This week we will be looking at the Cronulla Branchline.
It is 10km long and runs between Sutherland and Cronulla with 6 stations on the line. The stations are located at Kirrawee, Gymea, Miranda, Garingbah, Wooloware and Cronulla.
The Cronulla Railway line oriinated as a tram line between Sutherland and Cronulla along the Kingsway. It was very congest and only single track and by the 1930s had outgrown its use. After its closure in 1932, planning for a rail line began. Various delays ensued but it finally opened on 16 December 1939. It was initally a single track with passing loops, and was depicted between Gymea and Caringbah in the 1980s. The rest of then line was duplicated in the early 2000s as part of the Clearways program.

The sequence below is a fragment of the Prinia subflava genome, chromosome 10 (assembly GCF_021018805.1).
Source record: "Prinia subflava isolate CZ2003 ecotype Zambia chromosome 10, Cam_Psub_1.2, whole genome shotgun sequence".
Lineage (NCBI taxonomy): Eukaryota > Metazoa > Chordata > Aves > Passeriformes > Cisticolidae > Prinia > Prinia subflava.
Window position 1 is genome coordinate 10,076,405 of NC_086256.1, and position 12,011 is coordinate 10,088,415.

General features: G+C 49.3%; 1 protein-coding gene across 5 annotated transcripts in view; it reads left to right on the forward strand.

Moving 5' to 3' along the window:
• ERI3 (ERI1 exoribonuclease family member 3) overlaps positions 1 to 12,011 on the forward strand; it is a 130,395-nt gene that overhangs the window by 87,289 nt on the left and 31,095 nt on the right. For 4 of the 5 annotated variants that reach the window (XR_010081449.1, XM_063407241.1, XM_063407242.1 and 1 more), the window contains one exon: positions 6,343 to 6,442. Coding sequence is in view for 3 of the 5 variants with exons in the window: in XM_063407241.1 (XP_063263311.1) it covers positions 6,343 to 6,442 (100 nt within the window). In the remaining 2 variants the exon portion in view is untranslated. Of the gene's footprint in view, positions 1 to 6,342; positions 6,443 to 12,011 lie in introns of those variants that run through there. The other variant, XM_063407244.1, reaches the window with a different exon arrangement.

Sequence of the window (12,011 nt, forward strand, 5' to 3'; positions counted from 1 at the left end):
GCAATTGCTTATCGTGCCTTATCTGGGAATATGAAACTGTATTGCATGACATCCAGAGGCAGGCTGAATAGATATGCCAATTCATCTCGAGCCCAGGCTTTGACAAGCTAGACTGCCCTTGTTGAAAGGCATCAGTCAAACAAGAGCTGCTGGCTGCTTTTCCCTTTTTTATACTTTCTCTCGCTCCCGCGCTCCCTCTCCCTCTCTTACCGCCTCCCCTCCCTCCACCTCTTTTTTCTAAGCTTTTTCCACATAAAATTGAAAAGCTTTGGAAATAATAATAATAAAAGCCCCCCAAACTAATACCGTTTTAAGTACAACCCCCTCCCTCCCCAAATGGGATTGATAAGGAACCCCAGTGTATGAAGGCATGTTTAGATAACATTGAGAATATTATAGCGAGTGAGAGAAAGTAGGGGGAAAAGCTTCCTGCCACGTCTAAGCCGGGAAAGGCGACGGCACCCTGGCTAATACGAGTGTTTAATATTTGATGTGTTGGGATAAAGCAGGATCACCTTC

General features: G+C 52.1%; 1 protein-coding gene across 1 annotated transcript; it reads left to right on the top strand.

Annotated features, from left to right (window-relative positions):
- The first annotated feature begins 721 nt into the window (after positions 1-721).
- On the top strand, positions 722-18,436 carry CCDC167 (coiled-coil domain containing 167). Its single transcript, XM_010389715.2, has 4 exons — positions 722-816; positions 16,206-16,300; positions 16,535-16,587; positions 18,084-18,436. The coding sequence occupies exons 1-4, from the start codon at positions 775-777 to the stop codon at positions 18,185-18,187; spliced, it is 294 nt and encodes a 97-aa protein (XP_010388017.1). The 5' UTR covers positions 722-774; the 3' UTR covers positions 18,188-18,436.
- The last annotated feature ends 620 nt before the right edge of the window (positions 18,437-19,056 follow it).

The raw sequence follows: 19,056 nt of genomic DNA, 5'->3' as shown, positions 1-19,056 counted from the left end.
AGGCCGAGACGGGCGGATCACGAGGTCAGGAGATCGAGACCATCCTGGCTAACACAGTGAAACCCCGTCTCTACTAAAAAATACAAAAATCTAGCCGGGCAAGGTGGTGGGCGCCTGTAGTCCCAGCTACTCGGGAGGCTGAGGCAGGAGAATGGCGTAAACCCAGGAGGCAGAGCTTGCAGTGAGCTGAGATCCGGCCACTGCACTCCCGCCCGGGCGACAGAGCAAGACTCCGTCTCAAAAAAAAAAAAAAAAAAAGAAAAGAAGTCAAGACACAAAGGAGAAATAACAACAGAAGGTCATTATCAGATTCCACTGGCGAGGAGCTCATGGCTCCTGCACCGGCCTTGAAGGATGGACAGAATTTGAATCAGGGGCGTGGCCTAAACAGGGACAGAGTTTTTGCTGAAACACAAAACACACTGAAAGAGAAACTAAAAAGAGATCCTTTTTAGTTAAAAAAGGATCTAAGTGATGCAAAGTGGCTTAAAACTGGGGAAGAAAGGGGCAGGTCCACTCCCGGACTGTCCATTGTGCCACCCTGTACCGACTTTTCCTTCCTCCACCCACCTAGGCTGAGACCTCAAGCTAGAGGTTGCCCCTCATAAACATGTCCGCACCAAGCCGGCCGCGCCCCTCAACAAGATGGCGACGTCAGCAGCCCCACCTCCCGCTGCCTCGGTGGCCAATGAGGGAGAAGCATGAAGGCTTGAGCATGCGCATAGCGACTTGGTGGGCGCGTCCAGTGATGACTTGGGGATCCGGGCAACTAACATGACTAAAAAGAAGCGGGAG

Today trains run on the line as part of Sydney Trains T4 Eastern Suburbs and Illawarra Line using T-Sets based at Mortdale depot.
Today our request comes from Jamie C and Margot C. It is for Route 377 which runs between Maroubra Beach and City Circular Quay via South Coogee, Randwick, Moore Park and Taylor Square. A small number of saturday morning trips begin at Randwick Depot instead of dead running to Maroubra Beach.
It operates between 5am and 1am daily. It has a frequency of 10-15 minutes in Peak hour, 30 minutes off peak and on weekends. It takes between 35 and 55 minutes to run from end to end depending in time of day and traffic conditions.
It is usually operated by Randwick Depot using buses with Volvo and Scania chassis and Custom Coaches bodywork. During peak hour this is supplemented by Port Botany depot.